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25

Looking through both the "Home button vs Logo link?" and "Should I add a 'Home' Button to the navigation?" questions on UX SE, the information in both is still quite relevant even though some of it is two years old or more. "Relevant" doesn't mean there's a clear-cut answer, and really there isn't going to be a clear-cut answer applicable to all. I don't ...


19

It heavily depends on the site content and architecture. I believe it is very dangerous to try and make conclusions using statistics "on average" (moreover, I'm not sure such statistics even exist). In my experience no matter how well your site is indexed and how many good entry points there are, it is always better to have a home page than not to have one. ...


12

Some hard reasons against videos: Videos require sound. This is not appropriate - or even feasible - in some scenarios. Videos take over control. I can't reliably skip a paragraph, read thoroughly or across - it's your pacing, not mine Videos usually offer no navigation. The goal of your home page should be for visitors to quickly find what they are ...


11

Some actual data that may help you make up your mind on this. In June 2011 the web consulting firm ProMediaCorp did a study of the top 500 websites (as defined by Alexa) and found that: Of the websites checked, 37.4% of them link to the homepage in their site navigation, while 62.6% do not. Now, just because the majority of major sites don't include ...


10

It's not published anywhere, but when I was at university I had to do a small usability study. For the sites tested, I did observe significant attempts to return to the home page corresponding with user frustration, particularly in users with mental handicaps such as dyslexia -- often they would fail to notice that something was clickable where neurotypical ...


9

Which one is the main point for each website depends on what strategy best suits their particular interest, product(s), and service(s). There is no universal purpose. Some of the more common purposes for a home page are: A portal entry point to direct you to other content (e.g. youtube) An introduction to your company and what you do (e.g. most ...


8

There aren't really any "guidelines" but there's a lot of information floating around about what designs are good for conversion. You can learn a lot from abtests.com, which often talks about changes made to a product homepage that have led to an increase in sales. Best practices I've come across and applied to the design of my product's promotional site: ...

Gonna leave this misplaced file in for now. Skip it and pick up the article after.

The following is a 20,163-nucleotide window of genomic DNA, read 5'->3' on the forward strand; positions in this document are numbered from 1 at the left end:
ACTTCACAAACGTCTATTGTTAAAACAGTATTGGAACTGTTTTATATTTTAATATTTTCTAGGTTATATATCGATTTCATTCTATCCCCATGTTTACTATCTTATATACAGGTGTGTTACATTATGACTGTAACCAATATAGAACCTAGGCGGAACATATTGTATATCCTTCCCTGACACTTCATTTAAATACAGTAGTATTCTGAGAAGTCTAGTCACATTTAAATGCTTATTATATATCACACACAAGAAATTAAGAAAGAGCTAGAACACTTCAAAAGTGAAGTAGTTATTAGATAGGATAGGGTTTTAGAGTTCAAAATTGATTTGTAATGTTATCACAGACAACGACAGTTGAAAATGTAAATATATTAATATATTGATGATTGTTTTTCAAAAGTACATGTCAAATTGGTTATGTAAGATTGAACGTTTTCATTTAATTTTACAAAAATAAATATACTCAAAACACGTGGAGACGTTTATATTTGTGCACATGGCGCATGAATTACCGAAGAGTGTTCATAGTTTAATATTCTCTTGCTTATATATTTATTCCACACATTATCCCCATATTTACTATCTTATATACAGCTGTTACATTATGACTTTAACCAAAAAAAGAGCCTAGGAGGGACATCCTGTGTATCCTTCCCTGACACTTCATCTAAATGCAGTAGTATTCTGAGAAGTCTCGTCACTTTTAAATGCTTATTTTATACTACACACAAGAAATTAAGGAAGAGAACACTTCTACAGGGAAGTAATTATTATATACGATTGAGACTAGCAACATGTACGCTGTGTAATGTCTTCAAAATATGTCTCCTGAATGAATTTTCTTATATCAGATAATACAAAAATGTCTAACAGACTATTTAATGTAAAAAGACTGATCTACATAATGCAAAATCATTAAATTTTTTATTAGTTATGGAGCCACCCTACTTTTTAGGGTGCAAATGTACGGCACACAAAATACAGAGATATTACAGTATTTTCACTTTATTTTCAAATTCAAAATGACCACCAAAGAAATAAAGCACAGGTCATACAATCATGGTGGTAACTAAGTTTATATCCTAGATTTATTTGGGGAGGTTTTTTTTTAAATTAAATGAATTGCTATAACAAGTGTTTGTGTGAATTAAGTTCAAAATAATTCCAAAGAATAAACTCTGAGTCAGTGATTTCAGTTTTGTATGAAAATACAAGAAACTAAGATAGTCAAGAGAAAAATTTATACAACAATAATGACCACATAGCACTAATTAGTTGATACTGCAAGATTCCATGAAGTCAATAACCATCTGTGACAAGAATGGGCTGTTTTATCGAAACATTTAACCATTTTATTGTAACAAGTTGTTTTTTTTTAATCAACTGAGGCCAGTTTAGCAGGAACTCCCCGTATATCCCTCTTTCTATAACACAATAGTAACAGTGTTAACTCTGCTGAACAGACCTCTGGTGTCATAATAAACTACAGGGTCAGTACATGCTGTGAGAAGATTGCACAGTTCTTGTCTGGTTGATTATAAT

7

37Signals did an amazing job with Highrise. They've been testing the signup page using different designs and sharing the results. http://37signals.com/svn/posts/1525-writing-decisions-headline-tests-on-the-highrise-signup-page http://37signals.com/svn/posts/2977-behind-the-scenes-highrise-marketing-site-ab-testing-part-1 ...


7

Even if your navigation is the most perfect one, you do need a homepage, because the homepage is the one that serves these cases: Users type the URL/domain name directly. Your loyal readers/clients may remember your domain and type it in directly, or find it in your business card and type it in. As a corollary: When a user types a simple word in the ...


7

one thing: When you see a print magazine on the shelf, obviously the cover page varies from month to month, however, enough stays constant that you can recognize the same magazine from one month to the next and that's how it should be - enough difference to show flair and variation, and avoid stagnation, but similar enough to provide consistency and ...


7

I've been working for years as web designer/developer in a communication company. From experience I can tell you that a well done smart video is better than anything to explain concepts in briefs and reaching the point. For your doubt: "I am uncomfortable with the expectation that users will play the video at all without an introduction or explanation ...


7

An A/B test experiment can help determine the answer since it can go either way depending on the type of users on your site and the type of 'conversion' you're referring to (purchased, view product detail, sign up for account..etc). My assumption is that adding the product category will encourage the users to click on category and view more related ...


7

You should offer both. For people who dont have patience to watch 60 sec long movie, will simply scroll the page down and look at screenshots with feature visualization. If that persons get interest in your project, they will take time to watch the movie to get the full explanation of you product. On the other side there are people who are typical TV ...


6

Video is an "elephant in the china store". When I go to a company web site's main page I expect: navigation bar on the top or left side, search box in the header, mostly on the right side, a short description of the company, what the heck they are (e.g. is it an ATL agency or a bike shop or whatsoever?), some bullshit (story of the company), title and head ...


6

I'm not sure about affective (did you mean "effective"?), but we can definitely identify a common, even standard, design pattern for one-product websites. Here are a few examples: Square, Doxie, Feedly, Highlight, Dollar Shave Club. As far as I understand, the main principles for one-product websites are: Product in front - These websites use big images ...